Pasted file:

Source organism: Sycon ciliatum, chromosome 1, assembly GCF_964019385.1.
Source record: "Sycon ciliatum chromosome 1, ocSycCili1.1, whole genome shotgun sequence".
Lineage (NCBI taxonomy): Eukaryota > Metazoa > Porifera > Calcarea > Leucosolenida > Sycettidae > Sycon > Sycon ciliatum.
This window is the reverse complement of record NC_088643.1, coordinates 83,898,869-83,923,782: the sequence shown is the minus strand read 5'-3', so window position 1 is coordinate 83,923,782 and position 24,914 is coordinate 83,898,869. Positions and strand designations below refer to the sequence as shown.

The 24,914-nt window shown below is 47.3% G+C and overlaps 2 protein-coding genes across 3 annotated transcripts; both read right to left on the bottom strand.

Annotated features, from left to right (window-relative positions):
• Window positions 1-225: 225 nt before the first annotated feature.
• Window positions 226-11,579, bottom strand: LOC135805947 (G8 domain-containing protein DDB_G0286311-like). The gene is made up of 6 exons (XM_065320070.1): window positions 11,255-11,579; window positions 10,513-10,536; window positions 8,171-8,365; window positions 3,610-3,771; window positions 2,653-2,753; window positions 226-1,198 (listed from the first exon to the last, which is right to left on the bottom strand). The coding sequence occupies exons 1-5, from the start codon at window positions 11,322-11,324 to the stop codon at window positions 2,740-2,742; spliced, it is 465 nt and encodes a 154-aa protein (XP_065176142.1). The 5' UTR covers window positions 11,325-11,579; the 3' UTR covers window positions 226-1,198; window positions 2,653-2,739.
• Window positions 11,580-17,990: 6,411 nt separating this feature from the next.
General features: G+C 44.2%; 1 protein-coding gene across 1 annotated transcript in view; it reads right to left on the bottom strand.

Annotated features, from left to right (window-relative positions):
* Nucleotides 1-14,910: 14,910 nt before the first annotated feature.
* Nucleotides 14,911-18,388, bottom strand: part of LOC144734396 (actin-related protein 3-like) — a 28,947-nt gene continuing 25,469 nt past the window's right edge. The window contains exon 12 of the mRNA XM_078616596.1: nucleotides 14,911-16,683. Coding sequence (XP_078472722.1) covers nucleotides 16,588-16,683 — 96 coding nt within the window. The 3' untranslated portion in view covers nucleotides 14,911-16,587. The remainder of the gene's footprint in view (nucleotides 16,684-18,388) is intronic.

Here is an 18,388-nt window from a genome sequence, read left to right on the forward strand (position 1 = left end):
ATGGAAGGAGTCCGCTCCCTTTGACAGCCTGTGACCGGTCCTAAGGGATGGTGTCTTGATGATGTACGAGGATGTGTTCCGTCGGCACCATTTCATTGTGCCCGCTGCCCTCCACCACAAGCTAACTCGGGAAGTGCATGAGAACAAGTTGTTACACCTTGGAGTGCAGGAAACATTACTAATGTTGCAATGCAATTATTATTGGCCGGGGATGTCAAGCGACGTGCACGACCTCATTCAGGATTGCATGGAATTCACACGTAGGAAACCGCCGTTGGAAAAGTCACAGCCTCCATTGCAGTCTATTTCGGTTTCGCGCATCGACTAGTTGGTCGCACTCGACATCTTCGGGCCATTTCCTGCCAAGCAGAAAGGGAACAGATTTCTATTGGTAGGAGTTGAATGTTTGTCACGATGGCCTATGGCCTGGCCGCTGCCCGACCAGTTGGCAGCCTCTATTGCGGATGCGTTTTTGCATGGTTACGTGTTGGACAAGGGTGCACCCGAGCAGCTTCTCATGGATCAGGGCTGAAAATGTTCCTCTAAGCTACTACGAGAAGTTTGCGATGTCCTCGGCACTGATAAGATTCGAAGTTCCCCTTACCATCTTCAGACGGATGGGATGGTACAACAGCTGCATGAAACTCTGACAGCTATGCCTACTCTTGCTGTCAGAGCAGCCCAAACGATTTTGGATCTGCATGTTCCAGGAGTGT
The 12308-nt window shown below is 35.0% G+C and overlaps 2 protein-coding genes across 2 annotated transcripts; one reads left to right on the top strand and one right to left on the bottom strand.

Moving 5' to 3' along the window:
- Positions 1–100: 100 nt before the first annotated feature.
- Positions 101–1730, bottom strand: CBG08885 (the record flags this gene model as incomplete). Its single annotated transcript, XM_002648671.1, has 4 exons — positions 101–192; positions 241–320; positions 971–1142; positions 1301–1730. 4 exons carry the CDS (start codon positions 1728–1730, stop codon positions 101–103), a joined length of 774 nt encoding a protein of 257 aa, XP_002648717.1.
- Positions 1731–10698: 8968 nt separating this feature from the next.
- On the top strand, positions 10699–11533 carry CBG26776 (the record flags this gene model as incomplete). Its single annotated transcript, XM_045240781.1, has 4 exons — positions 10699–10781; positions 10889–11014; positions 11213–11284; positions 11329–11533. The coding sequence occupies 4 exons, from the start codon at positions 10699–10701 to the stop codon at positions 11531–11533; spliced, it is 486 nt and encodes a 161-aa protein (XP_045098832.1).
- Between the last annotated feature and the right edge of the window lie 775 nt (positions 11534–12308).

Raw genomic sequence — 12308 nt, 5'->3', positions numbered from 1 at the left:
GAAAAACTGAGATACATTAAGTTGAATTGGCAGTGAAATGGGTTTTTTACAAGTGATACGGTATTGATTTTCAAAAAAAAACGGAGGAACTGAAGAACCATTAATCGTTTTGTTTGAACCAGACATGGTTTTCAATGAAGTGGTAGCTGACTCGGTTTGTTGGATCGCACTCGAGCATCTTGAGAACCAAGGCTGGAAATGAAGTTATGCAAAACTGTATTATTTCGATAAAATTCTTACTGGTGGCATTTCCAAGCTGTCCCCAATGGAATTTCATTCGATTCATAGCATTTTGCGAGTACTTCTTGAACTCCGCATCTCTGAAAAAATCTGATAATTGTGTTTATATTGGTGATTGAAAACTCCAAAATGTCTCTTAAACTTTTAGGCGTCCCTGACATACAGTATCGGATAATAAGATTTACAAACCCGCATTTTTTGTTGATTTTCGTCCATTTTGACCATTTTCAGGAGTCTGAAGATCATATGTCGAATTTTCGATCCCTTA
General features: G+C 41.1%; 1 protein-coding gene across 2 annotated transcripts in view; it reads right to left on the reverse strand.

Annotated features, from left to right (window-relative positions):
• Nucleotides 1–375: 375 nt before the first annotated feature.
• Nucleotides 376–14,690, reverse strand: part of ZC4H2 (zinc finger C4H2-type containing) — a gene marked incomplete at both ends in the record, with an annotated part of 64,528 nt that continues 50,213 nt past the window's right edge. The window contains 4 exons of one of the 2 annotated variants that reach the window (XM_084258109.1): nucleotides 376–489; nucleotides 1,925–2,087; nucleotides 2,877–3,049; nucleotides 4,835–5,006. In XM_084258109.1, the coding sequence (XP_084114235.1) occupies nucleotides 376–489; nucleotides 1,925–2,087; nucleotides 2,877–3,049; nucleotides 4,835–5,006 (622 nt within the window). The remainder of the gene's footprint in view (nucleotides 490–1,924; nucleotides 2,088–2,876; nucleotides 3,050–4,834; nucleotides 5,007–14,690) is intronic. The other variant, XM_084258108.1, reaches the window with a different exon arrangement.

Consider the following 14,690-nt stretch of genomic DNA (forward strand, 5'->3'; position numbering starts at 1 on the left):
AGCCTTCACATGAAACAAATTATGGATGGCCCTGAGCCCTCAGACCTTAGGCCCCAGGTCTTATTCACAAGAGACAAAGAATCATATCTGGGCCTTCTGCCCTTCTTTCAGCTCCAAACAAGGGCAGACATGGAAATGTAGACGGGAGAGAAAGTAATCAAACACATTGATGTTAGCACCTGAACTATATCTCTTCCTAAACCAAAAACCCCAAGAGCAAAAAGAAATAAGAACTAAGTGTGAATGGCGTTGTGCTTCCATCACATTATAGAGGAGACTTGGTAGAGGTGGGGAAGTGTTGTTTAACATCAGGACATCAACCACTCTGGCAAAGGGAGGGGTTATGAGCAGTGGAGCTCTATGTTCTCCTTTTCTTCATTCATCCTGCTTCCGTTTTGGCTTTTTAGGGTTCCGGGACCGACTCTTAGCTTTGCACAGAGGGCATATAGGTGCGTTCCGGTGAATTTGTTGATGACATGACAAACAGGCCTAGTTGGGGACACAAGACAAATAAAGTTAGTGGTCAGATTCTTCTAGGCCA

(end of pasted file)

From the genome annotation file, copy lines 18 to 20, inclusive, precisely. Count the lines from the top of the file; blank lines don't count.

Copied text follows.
- Positions 1–100: 100 nt before the first annotated feature.
- Positions 101–1730, bottom strand: CBG08885 (the record flags this gene model as incomplete). Its single annotated transcript, XM_002648671.1, has 4 exons — positions 101–192; positions 241–320; positions 971–1142; positions 1301–1730. 4 exons carry the CDS (start codon positions 1728–1730, stop codon positions 101–103), a joined length of 774 nt encoding a protein of 257 aa, XP_002648717.1.
- Positions 1731–10698: 8968 nt separating this feature from the next.